Tuesday, March 9, 2010

Wisdom Calling — Your Answer?

“Wisdom calls aloud in the streets,

she raises her voice in the public squares.”

—Proverbs 1:20 (NIV).

Ah, wisdom. I recall fondly now the very first time I heard this passage recited. It was Chuck Swindoll who spoke this harsh, blunt and true word—in due season for me—back over six years ago now. Pacing the streets I was, reconciling the grief of a busted marriage and fragments of all I’d worked for, for fifteen years, scattered like burnt seeds for the birds to peck at.

The fact was I’d wantonly lived a folly of a life ‘til then and at last I was being found out. Foolish, yes maybe, but it was a good sense of comfort I drew then from finally coming aside the truth, however raw and painful it was at the time otherwise. I was glad because the penny dropped—suddenly (and finally) the Holy Spirit was moving in my life; entirely due, I might add, to a deep conviction (for the first time) to follow Jesus of Nazareth.

Wisdom has the way of reminding us continually and all-too-late the folly of ignoring the call. She says throughout the remainder of Proverbs 1, ‘Well, I did warn you... indeed, I’ve been warning you for years now; yet you, in your wisdom ignored me. Now you’ll bear the consequences—I can hold back judgment no longer.’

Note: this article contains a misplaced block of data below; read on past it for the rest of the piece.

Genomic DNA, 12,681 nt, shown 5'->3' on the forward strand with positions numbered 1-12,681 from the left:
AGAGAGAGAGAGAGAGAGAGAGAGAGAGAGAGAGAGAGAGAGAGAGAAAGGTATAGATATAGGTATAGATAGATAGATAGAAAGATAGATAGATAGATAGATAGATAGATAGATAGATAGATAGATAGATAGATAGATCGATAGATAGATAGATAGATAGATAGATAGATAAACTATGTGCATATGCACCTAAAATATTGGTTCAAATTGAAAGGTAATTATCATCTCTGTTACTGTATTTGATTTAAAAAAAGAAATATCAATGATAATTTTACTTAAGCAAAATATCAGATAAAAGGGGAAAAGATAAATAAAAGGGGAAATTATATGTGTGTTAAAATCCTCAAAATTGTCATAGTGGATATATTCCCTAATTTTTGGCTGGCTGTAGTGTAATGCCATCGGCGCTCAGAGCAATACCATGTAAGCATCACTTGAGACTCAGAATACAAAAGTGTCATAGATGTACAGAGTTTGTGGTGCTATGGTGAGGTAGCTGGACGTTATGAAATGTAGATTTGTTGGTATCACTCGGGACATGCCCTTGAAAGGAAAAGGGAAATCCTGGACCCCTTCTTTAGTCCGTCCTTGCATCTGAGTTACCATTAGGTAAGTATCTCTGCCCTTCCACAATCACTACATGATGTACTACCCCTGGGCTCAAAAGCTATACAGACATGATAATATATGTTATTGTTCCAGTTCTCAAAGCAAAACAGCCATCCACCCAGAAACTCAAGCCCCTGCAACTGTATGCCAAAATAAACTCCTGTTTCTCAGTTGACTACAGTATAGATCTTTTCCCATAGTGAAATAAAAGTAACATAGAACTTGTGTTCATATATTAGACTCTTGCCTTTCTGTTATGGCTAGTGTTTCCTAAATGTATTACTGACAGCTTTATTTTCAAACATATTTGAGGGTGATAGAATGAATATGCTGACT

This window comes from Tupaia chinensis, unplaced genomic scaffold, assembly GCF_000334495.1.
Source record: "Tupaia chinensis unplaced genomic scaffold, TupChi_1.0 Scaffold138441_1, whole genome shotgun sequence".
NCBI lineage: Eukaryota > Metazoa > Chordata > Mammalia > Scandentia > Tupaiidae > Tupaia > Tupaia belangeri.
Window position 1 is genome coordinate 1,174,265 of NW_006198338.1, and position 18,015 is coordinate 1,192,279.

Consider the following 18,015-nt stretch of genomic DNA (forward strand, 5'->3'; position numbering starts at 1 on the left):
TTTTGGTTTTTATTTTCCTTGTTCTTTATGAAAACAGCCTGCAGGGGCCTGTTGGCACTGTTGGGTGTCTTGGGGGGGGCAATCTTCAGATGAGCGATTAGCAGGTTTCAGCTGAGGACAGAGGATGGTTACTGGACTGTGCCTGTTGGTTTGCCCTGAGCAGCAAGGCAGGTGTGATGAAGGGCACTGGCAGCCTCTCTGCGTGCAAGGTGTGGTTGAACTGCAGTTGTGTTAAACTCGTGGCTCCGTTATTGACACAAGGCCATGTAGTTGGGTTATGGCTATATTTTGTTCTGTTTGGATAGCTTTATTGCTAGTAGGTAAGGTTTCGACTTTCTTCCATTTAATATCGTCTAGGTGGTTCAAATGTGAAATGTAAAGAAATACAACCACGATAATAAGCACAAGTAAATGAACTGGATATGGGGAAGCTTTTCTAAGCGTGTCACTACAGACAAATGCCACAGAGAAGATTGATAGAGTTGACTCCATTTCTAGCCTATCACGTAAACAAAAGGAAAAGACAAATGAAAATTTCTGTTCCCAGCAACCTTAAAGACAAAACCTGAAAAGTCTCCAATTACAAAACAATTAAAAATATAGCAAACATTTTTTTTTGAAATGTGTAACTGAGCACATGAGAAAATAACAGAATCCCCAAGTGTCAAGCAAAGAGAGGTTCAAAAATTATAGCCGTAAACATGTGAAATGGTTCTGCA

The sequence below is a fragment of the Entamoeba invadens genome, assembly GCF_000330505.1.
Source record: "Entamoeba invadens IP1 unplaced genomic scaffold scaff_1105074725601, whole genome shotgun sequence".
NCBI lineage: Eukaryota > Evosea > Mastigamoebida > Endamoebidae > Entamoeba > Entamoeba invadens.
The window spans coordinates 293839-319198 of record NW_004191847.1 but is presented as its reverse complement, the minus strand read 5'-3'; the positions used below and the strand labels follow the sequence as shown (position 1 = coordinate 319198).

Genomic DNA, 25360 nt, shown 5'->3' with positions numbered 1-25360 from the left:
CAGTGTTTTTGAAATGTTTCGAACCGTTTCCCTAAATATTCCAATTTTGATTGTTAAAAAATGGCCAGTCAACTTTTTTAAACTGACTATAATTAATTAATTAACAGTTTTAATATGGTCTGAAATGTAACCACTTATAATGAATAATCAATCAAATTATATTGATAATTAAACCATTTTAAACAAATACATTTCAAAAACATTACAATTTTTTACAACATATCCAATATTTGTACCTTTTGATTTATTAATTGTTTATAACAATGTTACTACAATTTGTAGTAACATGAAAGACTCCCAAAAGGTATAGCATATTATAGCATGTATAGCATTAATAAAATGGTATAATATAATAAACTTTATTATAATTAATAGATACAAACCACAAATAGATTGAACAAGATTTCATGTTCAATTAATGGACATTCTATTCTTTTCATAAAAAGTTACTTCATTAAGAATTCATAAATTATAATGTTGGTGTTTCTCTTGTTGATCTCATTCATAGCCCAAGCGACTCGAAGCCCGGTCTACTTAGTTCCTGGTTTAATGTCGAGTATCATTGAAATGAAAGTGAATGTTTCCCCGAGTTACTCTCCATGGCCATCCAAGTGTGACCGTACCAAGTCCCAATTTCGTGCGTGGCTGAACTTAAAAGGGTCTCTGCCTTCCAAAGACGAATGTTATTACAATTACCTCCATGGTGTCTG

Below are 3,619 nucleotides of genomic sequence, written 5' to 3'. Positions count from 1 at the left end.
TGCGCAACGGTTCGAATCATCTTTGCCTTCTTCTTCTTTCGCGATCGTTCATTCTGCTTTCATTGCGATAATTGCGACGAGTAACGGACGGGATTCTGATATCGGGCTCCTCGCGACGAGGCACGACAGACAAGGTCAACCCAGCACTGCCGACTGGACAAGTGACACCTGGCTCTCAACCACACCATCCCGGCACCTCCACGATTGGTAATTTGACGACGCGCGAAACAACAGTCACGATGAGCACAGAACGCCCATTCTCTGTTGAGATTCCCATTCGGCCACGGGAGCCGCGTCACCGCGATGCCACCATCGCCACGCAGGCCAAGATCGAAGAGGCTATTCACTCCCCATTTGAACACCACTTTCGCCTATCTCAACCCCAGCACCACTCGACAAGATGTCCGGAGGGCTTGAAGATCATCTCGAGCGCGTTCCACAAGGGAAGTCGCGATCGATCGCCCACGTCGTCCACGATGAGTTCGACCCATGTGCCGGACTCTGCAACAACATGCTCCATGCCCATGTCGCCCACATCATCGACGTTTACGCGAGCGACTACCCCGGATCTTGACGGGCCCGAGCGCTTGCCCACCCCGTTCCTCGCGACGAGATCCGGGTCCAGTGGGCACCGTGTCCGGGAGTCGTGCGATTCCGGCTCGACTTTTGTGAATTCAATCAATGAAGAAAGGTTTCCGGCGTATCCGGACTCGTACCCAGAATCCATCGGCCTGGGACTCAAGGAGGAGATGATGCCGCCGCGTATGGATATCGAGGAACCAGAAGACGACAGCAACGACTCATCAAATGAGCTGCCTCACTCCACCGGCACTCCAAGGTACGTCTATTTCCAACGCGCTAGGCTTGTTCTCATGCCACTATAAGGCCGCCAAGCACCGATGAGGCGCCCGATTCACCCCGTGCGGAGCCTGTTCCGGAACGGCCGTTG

Paul, of course, speaks very eloquently of the foolishness of human wisdom as compared to the incomparable riches of God’s wisdom in 1 Corinthians 1-3. He’s dying to make a point with them; so rich in their own cherished Hellenistic and Judaist wisdom they were. And so are we. We know better all-too-often!

Back to Proverbs, and central to the wisdom of learning, Lady Wisdom stands. She calls aloud and direct via the way of life that’s visible everywhere if we’ll only observe and take note. Treat people poorly and we end up poorly. Save little and have little on the rainy day. Plan little and plan for disaster, eventually. And so on.

And this is the point. Wisdom is ‘making her thoughts known’ (v. 23) to us, even now. When we abide she’ll protect. We find that she is saying equally, “whoever listens to me will live in safety and be at ease, without fear of harm” (v. 33).

God is Wisdom as much as God is Love, as God is also as much Grace and Truth. God is all virtue under the sun and many other things.

Life is diametrically opposed. We don’t see it this way, but from our long term viewpoints this is just how it works. Life turns out well or poorly depending on how and what we invest. The passage of Proverbs 1:20-33 is all about the introduction to the polar nature of life consequences where we hardly ever find ourselves squarely in the middle.

Wisdom and the living of life—these cannot be split. Wisdom is calling—what’s your answer? Will you live with her; will you take her in, adopt and own her?

© 2010 S. J. Wickham.

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